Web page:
SMITH: That is a great example of where we’re trying to get to. We looked at these two efforts in two different O-6 program offices, and they were doing a very similar thing, just in two different places — one in mostly the continental United States, and the other one overseas. We said, “Soldiers are seeing this equipment and these solutions. As they move, wouldn’t it be good if they were seeing the same thing? The interface to the end user, the guy that has to sustain it, is the same. What would the benefits be in the program office?”
We could probably collapse down into common contracts for some of this hardware. Not all of it, but some of the backbone pieces. We could share people who help do the acquisition documentation and all the regulatory paperwork and stuff that we have to do, because it’s similar activity.
C4ISRNET: How are you approaching the defensive cyber operations?
SMITH: PEO EIS is the office of primary responsibility for the defensive cyberspace operations for the enterprise network. We have the non-tactical responsibility for defensive cyber operations, and our folks have been actively engaged in developing and employing those solutions and capabilities to counter the threats.
So, on Dec. 29, we completed a materiel development decision, which basically established a program office under a lieutenant colonel, and he will have responsibility for the creation, at least initially, of what we think will be about 10 small programs of record, at the Acquisition Category III level. They will provide cyberspace analytics capabilities, commercial software tools for a cyber protection team, and that’ll give them the ability to discover, analyze, monitor and then counter threats coming into the system.
C4ISRNET: In your first formal message to your team in your new role, you wrote that you rely on industry “to break the traditional molds, to think both creatively and strategically and to implement effective solutions to tough Army problems in real time.” How does that happen?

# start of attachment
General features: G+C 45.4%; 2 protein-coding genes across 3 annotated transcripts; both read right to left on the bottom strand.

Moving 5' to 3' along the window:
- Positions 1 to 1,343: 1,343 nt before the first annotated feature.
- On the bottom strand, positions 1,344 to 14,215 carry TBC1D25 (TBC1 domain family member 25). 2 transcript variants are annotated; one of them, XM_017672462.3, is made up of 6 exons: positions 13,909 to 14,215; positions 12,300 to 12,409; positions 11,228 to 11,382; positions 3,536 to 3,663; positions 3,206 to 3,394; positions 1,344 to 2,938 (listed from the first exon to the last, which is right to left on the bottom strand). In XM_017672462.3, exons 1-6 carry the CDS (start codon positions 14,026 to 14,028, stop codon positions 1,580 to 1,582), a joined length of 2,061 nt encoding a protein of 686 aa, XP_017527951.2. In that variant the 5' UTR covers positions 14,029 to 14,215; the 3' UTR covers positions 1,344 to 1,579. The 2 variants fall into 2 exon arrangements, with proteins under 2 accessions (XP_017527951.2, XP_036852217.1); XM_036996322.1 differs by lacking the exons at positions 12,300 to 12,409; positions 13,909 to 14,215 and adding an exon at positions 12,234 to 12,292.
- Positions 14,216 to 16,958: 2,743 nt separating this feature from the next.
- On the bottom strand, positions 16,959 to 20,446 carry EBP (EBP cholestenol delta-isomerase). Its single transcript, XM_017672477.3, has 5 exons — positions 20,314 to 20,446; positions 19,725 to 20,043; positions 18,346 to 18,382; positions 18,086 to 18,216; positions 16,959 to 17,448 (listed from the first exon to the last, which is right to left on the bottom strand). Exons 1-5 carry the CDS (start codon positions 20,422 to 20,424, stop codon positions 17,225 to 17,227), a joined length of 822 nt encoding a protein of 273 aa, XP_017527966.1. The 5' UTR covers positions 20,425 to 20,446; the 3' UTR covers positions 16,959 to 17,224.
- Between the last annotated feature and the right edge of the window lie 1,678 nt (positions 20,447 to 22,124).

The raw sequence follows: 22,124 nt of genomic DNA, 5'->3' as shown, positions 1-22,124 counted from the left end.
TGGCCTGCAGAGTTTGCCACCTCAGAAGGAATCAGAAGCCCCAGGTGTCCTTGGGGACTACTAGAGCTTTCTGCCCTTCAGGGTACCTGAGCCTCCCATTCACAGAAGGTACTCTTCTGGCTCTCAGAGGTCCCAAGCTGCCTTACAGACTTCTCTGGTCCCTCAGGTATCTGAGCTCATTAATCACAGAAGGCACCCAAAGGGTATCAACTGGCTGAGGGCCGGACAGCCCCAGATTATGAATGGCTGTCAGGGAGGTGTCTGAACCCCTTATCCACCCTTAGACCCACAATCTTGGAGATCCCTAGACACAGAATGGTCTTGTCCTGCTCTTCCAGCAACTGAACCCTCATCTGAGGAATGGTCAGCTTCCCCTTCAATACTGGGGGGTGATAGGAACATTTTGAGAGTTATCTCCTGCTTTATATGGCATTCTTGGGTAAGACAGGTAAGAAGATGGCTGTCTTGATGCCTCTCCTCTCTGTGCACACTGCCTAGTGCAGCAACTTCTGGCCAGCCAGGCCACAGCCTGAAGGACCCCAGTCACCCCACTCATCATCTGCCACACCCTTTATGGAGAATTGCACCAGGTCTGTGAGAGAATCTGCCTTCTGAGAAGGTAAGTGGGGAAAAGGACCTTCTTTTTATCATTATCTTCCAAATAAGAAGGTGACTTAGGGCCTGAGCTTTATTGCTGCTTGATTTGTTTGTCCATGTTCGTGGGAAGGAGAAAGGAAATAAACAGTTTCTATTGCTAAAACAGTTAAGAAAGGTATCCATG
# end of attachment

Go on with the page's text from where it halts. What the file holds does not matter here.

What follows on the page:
SMITH: We’re going to use OTAs, other transaction authorities, which will allow us to very quickly move as technology moves. The thing in cyber is that the threat is constantly changing, so your ability to respond to the threat has to be able to change rapidly also.
Through the OTA, [we are] leveraging the consortium. What do I mean by that? A bigger consortium has elements of academia; it has small, medium and large companies. So for a smaller company that doesn’t traditionally do a lot of business with the government — in the past, they really didn’t have a way to come to us. Now, through the OTA process, they can team up. And the larger company brings the experience, brings the auditable financials, knows how the government works.
C4ISRNET: You’re also looking to enhance training. DCATS, for instance, recently launched a training simulator for operators of the Army’s Wideband Satellite Communications Operations Centers — the folks who manage the Wideband Global SATCOM constellation of satellites for military communications. What does the new training model offer?
SMITH: This provides them a training environment where we simulate real-world scripts. It’s one thing to be sitting in a classroom and seeing a bunch of slides and somebody says, “If this happens, do that.” It’s another thing to actually be in, doing it, feeling what happens and having to respond to it and getting that feedback almost immediately. So they can emerge themselves into the simulator, as needed, to keep their skills refreshed, as well as to learn the skills initially. Probably what tickles me the most about this is I just came from PEO STRI [Simulation, Training and Instrumentation], and this effort is a collaboration between the two PEOs, PEO EIS and PEO STRI.
C4ISRNET: You’re staring at so much technical and organizational complexity. When you try to align it all, what’s the biggest challenge?
SMITH: The challenge really is that most people don’t understand how hard this is. You get a new Apple iPhone every year and you get all these new capabilities. And I hear, “Why can’t the Army do that? Why can’t I have my Apple-like solution?” But it’s a different level of cyber risk. It’s a different level of integration. There are concerns when you move data to one place that you’ve created vulnerability somewhere else. All of those things have to be worked.